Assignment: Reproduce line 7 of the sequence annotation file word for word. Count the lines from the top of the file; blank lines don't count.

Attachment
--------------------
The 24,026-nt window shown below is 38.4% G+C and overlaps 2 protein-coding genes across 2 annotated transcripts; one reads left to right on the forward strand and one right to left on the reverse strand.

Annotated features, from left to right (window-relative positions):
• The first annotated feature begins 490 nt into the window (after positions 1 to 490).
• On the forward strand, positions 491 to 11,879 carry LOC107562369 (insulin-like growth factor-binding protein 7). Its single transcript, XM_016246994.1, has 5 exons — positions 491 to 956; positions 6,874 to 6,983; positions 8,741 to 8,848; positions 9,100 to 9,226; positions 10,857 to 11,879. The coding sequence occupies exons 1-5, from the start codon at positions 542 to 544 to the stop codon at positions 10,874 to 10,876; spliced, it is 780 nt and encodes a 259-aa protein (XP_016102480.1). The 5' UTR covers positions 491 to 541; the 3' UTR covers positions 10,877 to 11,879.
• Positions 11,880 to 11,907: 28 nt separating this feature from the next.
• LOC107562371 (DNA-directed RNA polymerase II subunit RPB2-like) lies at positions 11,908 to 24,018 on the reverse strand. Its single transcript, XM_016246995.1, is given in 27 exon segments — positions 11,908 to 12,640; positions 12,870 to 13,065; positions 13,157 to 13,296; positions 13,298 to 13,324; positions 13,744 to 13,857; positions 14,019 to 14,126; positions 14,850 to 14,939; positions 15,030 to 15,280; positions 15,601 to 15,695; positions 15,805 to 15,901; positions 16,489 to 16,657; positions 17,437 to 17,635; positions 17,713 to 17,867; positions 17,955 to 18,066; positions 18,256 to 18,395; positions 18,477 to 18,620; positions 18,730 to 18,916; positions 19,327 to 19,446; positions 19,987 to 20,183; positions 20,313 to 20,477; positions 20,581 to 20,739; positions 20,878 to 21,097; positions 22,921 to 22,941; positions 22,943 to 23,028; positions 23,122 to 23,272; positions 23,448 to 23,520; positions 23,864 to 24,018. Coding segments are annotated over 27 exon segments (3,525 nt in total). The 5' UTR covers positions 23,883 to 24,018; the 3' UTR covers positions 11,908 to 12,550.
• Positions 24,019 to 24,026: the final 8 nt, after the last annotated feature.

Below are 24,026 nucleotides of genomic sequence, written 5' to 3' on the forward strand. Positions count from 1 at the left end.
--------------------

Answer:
• Positions 24,019 to 24,026: the final 8 nt, after the last annotated feature.